How Poor Posture Creates Tight Calves

By Gavin Buehler, RMT

Disclaimer:  Please consult your healthcare provider before engaging in any of the activities or suggestions that are highlighted in this article/video.

An issue that’s becoming more prevalent in my practice is lack of ankle mobility, particularly with dorsi flexion (foot flexes up toward shin).  I’ll hear comments about how calves always feel tight even though the individual is always stretching them out.  While the calves feel like they have an issue, the problem might stem from somewhere else.   In a case where I hear comments such as above, looking at the body globally and assessing postural alignment can help find the source.

Two fairly common postural patterns that are just about guaranteed to produce limited ankle mobility as well as many other problems that I won’t dig into in this article are “sway back” and “hyper lordosis.”  In both cases a dysfunction through the core triggers compensatory patterns in order for the body to keep balanced.

Sway Back Posture

Sway Back – In the case of the sway back posture the pelvis shifts forward off the plumb line usually presenting with a posterior pelvic tilt and flattening of the lower back.  There are many possible reasons for this that may include weakness in the transversus abdominis (TVA), imbalanced internal and external obliques, glute weakness, poor sequencing etc.  But it’s the lack of support through the core that displaces the weight creating an “S” like posture when viewed from the side.  With the pelvis shifting forward, the upper torso needs to shift back making the head shift forward.  In the lower body knees will usually lock out in hyper extension and due to the angle that the weight is being driven through the tibia, a constant posterior glide at the talocrural joint (ankle) stresses the Achilles tendon.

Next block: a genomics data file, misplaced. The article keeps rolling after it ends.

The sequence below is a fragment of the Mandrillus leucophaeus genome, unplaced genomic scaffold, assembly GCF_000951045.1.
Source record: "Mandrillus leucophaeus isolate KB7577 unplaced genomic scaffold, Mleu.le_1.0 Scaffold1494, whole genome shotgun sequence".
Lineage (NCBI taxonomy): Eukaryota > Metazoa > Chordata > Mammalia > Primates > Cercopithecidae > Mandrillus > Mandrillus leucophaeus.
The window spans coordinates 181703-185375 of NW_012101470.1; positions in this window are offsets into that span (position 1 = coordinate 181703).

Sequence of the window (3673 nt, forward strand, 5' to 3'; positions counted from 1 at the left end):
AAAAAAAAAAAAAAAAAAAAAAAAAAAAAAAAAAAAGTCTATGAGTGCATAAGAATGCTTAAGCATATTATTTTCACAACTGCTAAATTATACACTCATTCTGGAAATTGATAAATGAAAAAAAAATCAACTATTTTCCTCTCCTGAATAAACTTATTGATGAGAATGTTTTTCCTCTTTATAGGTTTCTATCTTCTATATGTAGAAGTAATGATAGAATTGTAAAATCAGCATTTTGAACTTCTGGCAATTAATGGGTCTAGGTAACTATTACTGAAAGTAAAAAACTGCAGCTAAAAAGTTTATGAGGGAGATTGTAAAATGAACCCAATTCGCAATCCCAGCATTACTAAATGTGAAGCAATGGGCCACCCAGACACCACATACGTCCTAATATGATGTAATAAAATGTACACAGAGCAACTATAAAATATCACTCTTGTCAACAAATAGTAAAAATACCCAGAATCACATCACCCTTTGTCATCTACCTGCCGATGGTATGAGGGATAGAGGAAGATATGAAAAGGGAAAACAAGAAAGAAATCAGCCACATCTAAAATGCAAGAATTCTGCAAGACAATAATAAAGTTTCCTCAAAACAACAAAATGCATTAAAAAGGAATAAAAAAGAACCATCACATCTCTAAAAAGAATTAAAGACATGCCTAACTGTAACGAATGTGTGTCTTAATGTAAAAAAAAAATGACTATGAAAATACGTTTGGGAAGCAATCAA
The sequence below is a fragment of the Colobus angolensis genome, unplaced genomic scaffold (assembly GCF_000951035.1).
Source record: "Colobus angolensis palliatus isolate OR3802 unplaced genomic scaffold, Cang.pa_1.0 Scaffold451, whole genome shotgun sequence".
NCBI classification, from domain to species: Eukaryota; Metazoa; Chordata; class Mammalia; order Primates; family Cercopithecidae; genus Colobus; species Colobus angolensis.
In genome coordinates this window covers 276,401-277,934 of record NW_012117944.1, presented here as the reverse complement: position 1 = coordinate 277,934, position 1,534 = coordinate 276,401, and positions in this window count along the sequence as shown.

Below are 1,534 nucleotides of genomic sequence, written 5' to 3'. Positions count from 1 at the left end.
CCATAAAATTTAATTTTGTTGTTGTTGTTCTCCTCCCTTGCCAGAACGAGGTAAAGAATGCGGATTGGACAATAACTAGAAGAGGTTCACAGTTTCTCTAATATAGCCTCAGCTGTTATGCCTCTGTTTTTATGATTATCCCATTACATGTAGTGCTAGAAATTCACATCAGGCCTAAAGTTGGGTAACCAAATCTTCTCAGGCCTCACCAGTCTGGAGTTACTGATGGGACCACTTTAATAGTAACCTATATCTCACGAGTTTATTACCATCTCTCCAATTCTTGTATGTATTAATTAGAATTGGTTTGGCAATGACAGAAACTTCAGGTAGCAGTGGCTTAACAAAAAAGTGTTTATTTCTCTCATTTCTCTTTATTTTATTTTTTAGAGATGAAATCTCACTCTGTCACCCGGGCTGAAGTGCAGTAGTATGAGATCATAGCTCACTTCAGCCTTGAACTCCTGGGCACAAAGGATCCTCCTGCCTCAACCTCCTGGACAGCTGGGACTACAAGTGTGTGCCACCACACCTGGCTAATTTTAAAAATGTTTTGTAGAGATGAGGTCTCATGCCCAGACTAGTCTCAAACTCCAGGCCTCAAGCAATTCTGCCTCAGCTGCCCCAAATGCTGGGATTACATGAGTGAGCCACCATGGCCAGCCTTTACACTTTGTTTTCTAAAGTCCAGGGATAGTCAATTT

Hyper Lordosis Posture

Hyper Lordosis – With hyper lordosis a slightly different “S” like pattern forms as the pelvis dumps forward in an anterior tilt which tends to create a flatter upper back and exaggerates the arch in the low back shifting the torso forward off the plumb line.  The weight displacement of the upper body causes the lower body to compensate by pushing the pelvis backward as well as the knees in a lockout position.  As with the “Sway Back” posture, this places the tibia at an unfavorable angle to bear load through the ankle joint.